Static Type Checking

Static type checkers like Flow and TypeScript identify certain types of problems before you even run your code. They can also improve developer workflow by adding features like auto-completion. For this reason, we recommend using Flow or TypeScript instead of PropTypes for larger code bases.


Flow is a static type checker for your JavaScript code. It is developed at Facebook and is often used with React. It lets you annotate the variables, functions, and React components with a special type syntax, and catch mistakes early.

To use Flow, you need to:

  • Add Flow to your project as a dependency.
  • Ensure that Flow syntax is stripped from the compiled code.
  • Add type annotations and run Flow to check them.

Adding Flow to a Project

First, navigate to your project directory in the terminal. You will need to run the following command:

If you use Yarn, run:
yarn add --dev flow-bin

If you use npm, run:

npm install --save-dev flow-bin

This command installs the latest version of Flow into your project.

Now, add flow to the "scripts" section of your package.json to be able to use this from the terminal:

  // ...
  "scripts": {
    "flow": "flow",
    // ...
  // ...

Finally, run one of the following commands:

If you use Yarn, run:

yarn run flow init

If you use npm, run:

npm run flow init

This command will create a Flow configuration file that you will need to commit.

Stripping Flow Syntax from the Compiled Code

Flow extends the JavaScript language with a special syntax for type annotations. However, browsers aren't aware of this syntax, so we need to make sure it doesn't end up in the compiled JavaScript bundle that is sent to the browser.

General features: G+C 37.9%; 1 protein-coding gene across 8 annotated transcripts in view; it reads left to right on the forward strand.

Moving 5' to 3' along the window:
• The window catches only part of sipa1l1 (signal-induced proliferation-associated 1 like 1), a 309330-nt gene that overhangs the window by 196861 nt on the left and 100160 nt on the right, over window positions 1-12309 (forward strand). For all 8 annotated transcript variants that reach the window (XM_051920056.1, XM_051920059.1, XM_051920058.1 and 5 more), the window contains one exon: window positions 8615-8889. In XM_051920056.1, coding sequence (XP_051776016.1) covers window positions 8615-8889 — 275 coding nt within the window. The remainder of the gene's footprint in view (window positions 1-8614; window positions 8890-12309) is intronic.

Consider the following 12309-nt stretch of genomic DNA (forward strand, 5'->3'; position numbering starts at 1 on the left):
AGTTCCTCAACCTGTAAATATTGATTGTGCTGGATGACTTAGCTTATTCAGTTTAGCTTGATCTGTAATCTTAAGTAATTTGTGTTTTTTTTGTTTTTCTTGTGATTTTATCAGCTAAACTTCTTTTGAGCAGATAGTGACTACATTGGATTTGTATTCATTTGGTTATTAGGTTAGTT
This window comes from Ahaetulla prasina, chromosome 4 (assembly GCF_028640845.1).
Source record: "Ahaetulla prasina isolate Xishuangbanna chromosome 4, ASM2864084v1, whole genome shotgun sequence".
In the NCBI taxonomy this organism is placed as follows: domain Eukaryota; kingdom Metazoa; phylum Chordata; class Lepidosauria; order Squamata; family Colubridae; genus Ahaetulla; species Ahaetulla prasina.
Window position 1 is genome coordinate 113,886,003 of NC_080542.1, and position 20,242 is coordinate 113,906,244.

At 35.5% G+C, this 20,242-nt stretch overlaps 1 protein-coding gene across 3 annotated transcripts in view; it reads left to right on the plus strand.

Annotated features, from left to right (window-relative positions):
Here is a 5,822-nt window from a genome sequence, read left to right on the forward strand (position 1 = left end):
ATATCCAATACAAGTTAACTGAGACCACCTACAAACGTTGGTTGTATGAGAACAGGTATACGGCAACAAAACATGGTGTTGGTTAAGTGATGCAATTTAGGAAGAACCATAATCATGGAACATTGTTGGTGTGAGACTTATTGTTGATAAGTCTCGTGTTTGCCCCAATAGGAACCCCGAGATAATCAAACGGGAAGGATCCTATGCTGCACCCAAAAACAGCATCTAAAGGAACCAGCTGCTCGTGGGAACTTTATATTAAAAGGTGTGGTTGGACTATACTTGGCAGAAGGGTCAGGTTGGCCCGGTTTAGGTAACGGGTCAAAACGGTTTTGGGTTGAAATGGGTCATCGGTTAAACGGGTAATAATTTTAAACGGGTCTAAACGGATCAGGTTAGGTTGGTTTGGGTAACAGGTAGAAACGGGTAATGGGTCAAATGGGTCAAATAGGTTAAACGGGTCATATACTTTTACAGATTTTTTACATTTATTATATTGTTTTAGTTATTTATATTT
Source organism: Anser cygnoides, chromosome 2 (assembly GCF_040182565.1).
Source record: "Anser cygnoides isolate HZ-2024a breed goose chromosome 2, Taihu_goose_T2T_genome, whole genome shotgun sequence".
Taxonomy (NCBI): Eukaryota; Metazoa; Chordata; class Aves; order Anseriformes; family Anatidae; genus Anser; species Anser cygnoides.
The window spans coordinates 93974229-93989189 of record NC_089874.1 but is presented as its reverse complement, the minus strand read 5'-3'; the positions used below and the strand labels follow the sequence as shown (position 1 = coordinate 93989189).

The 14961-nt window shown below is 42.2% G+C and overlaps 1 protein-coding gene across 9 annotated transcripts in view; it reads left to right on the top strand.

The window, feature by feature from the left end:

The exact way to do this depends on the tools you use to compile JavaScript.

Create React App

If your project was set up using Create React App, congratulations! The Flow annotations are already being stripped by default so you don't need to do anything else in this step.



These instructions are not for Create React App users. Even though Create React App uses Babel under the hood, it is already configured to understand Flow. Only follow this step if you don't use Create React App.

If you manually configured Babel for your project, you will need to install a special preset for Flow.

If you use Yarn, run:

yarn add --dev babel-preset-flow

If you use npm, run:

npm install --save-dev babel-preset-flow

Then add the flow preset to your Babel configuration. For example, if you configure Babel through .babelrc file, it could look like this:

  "presets": [

This will let you use the Flow syntax in your code.


Flow does not require the react preset, but they are often used together. Flow itself understands JSX syntax out of the box.

Other Build Setups

If you don't use either Create React App or Babel, you can use flow-remove-types to strip the type annotations.

Running Flow

If you followed the instructions above, you should be able to run Flow for the first time.

yarn flow

If you use npm, run:

npm run flow

You should see a message like:

No errors!
Done in 0.17s.

Adding Flow Type Annotations

By default, Flow only checks the files that include this annotation:

// @flow

Typically it is placed at the top of a file. Try adding it to some files in your project and run yarn flow or npm run flow to see if Flow already found any issues.

There is also an option to force Flow to check all files regardless of the annotation. This can be too noisy for existing projects, but is reasonable for a new project if you want to fully type it with Flow.

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